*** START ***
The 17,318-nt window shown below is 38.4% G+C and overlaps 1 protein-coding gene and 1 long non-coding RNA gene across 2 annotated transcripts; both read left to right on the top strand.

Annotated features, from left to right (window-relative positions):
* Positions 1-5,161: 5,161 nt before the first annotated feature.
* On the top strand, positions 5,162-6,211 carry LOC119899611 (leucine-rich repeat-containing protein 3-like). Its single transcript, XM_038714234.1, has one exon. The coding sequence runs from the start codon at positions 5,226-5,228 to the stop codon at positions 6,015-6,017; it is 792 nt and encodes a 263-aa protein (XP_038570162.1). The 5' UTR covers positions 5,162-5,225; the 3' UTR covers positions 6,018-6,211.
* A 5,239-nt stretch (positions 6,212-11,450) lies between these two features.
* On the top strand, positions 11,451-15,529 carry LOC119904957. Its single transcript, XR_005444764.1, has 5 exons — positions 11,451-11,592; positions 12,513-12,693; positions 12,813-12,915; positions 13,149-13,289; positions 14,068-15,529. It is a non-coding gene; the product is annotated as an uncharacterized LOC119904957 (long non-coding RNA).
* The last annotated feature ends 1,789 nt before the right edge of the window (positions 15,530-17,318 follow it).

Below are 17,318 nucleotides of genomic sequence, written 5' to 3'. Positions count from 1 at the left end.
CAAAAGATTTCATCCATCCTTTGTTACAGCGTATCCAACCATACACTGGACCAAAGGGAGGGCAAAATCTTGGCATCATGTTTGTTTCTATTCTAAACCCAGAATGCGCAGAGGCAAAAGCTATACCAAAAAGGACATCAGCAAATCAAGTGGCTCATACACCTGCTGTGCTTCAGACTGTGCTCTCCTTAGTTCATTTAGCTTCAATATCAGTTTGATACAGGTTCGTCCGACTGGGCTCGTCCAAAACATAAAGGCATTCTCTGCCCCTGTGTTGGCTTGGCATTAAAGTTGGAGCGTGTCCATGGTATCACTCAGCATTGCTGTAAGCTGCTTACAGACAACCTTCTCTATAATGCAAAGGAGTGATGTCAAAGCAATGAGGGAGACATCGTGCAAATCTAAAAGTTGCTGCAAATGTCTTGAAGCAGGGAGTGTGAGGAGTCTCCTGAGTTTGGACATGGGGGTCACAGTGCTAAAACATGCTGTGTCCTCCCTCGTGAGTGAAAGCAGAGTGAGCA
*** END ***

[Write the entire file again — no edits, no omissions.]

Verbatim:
The 17,318-nt window shown below is 38.4% G+C and overlaps 1 protein-coding gene and 1 long non-coding RNA gene across 2 annotated transcripts; both read left to right on the top strand.

Annotated features, from left to right (window-relative positions):
* Positions 1-5,161: 5,161 nt before the first annotated feature.
* On the top strand, positions 5,162-6,211 carry LOC119899611 (leucine-rich repeat-containing protein 3-like). Its single transcript, XM_038714234.1, has one exon. The coding sequence runs from the start codon at positions 5,226-5,228 to the stop codon at positions 6,015-6,017; it is 792 nt and encodes a 263-aa protein (XP_038570162.1). The 5' UTR covers positions 5,162-5,225; the 3' UTR covers positions 6,018-6,211.
* A 5,239-nt stretch (positions 6,212-11,450) lies between these two features.
* On the top strand, positions 11,451-15,529 carry LOC119904957. Its single transcript, XR_005444764.1, has 5 exons — positions 11,451-11,592; positions 12,513-12,693; positions 12,813-12,915; positions 13,149-13,289; positions 14,068-15,529. It is a non-coding gene; the product is annotated as an uncharacterized LOC119904957 (long non-coding RNA).
* The last annotated feature ends 1,789 nt before the right edge of the window (positions 15,530-17,318 follow it).

Below are 17,318 nucleotides of genomic sequence, written 5' to 3'. Positions count from 1 at the left end.
CAAAAGATTTCATCCATCCTTTGTTACAGCGTATCCAACCATACACTGGACCAAAGGGAGGGCAAAATCTTGGCATCATGTTTGTTTCTATTCTAAACCCAGAATGCGCAGAGGCAAAAGCTATACCAAAAAGGACATCAGCAAATCAAGTGGCTCATACACCTGCTGTGCTTCAGACTGTGCTCTCCTTAGTTCATTTAGCTTCAATATCAGTTTGATACAGGTTCGTCCGACTGGGCTCGTCCAAAACATAAAGGCATTCTCTGCCCCTGTGTTGGCTTGGCATTAAAGTTGGAGCGTGTCCATGGTATCACTCAGCATTGCTGTAAGCTGCTTACAGACAACCTTCTCTATAATGCAAAGGAGTGATGTCAAAGCAATGAGGGAGACATCGTGCAAATCTAAAAGTTGCTGCAAATGTCTTGAAGCAGGGAGTGTGAGGAGTCTCCTGAGTTTGGACATGGGGGTCACAGTGCTAAAACATGCTGTGTCCTCCCTCGTGAGTGAAAGCAGAGTGAGCA